Thanks to our increasingly computer-centered lives, Americans now spend more time sitting than sleeping each day. Researchers have found that sitting for long periods is correlated with higher rates of obesity and shorter life spans. The good news is that stand-up desks can help alleviate the long-term effects of a sedentary lifestyle; the bad news is they can be expensive. For example, GeekDesk sells motorized, adjustable desks for $900, and prices tend to rise from there. Cheapism.com rounded up some inexpensive products and DIY projects to get you out of your office chair.
Before purchasing a new desk or building one yourself, research the options. If you work in an office, ask your manager if standing desks are acceptable, and consult your doctor before making any drastic changes to your daily routine, especially if you have lower body or back problems. And make sure you have a good sense of the best ergonomic positions for work. Ergotron suggests optimal monitor and keyboard heights and TreeHugger provides advice on making the transition from sitting to standing on a daily basis.
The cheapest way to create a standing desk is to use furniture you already have. For a home office, consider attaching a shelf to an empty wall at elbow level. If you have a tall bookshelf, Offbeat Home & Life suggests taking out some of the higher shelves to create a new workspace. Any surface as high as your elbow will suffice -- a bar table, a stack of books that's easily moved, or a sturdy box that can be placed on a desk and stashed underneath when not in use. Make sure the keyboard is at elbow level and the monitor is at eye level for best posture.
If you're a fan of Ikea hacks, this project is for you. Order a side table, a shelf, and two brackets from Ikea and mount the shelf to the legs of the side table. Place the rig atop a desk with your keyboard on the shelf and your monitor(s) at eye level on the side table. Ikea Hackers offers a DIY alternative for about $30, which includes an inexpensive bar stool to account for leg fatigue.
A "laptop elevator" can be used as a lap desk or on a tabletop. The iCraze adjustable, vented laptop table ($36 on Amazon) has a locking button for adjusting the angle of the shelf and a grooved surface to hold the laptop in place. When you're finished with work, the stand collapses for storage. Hundreds of reviewers roundly praise this contraption, which elevates a laptop to eye level whether the user is standing or sitting.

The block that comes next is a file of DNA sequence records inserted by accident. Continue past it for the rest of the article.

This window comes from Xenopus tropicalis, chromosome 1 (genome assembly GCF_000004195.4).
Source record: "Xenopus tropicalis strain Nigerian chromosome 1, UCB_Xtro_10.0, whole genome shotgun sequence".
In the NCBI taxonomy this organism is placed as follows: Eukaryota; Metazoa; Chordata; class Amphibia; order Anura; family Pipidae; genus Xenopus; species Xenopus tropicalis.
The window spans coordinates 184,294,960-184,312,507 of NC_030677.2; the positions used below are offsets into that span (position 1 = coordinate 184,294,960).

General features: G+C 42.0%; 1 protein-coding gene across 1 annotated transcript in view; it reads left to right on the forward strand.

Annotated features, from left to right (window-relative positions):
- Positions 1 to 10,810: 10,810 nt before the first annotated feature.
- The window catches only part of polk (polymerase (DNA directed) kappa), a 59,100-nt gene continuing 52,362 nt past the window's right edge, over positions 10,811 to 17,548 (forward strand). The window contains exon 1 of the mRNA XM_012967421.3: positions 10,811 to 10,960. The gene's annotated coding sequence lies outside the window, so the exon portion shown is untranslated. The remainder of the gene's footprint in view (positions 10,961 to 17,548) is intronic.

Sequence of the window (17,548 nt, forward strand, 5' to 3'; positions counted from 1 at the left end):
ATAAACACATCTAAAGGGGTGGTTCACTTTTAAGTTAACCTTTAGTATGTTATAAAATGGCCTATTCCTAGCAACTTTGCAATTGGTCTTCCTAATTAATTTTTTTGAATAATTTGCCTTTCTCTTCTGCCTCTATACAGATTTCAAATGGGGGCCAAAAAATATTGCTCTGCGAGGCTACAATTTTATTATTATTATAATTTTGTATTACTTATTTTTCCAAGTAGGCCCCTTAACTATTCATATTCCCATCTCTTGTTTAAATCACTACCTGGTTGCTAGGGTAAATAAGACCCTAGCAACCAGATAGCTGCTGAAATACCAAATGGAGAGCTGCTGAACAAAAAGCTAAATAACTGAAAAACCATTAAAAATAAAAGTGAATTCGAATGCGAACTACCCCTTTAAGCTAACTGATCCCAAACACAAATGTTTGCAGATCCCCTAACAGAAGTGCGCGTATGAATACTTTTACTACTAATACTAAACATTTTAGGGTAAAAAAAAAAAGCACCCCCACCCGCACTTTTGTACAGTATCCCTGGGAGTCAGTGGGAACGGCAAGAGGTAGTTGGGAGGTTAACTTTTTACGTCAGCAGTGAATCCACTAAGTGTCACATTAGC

If you need space for a keyboard, a mouse and a monitor, consider a WorkEZ standing desk ($120 on Amazon). This stand holds your monitor at eye level (supporting up to 13 pounds). An accompanying tray and mouse pad let you set the keyboard at elbow level, with the mouse to the right or left side.
For those who work with more than one monitor, the Lift Standing Desk Conversion Kit ($150 on Amazon) supports up to 30 pounds. There are separate shelves for the monitors and keyboard, as well as a mouse pad that can be moved to either side of the keyboard. The monitor stand also has a shelf underneath for storage.
This product began as a Kickstarter project by two engineers who wanted a light, foldable standing desk. ReadyDesk is made entirely of recyclable Baltic birch wood parts that slide and lock into place -- no tools required. Two adjustable shelves provide 30 ergonomic positions to choose from, and the higher shelf supports multiple monitors. It weighs less than 16 pounds for easy transport. At $169, it costs bit more than the previous recommendations, but it's a good choice if you're looking for an attractive and environmentally friendly stand-up desk.
Anyone who works on a laptop and changes workspaces often should consider the StandStand. The wooden stand elevates anything at table level to elbow level; it comes in three sizes for people of different heights. The stand weighs less than 2 pounds, but the sturdy plywood can hold up to 900 pounds. The unique notches and slots allow quick assembly and disassembly, and locking flat panels fit into a book bag, briefcase, or laptop case. At $69, this is a budget-friendly standing desk alternative.
If you have room for a new piece of furniture, take a look at the Techni Mobili Cadmus stand ($62 on Amazon). This svelte, mobile laptop stand includes several shelves for storage and the height can be adjusted between 28 and 45 inches. Reviewers admire the quality and the small footprint, awarding the stand an average of 4.4 stars.
This mobile, ergonomic workstation from the Stand Up Desk Store appeals to consumers who want a stand-alone desk, as opposed to a tabletop contraption. At $179 on Amazon, it's half the price of similar desks. The workstation gets favorable reviews for quality, ease of assembly, price, and spaciousness, with room for a laptop and monitor. The two shelves adjust at 1-inch increments; locking brakes and wheels provide mobility as needed.
A mat can help stave off the fatigue that sets in when you're standing all day. The Genuine Joe anti-fatigue mat ($18 on Amazon) is a bargain when stacked against similar mats. The product has earned an average of 4 stars from nearly 500 reviewers; many praise the low price and comfort. The vinyl mat is 3/8 inch thick and sports a ribbed surface to prevent slipping.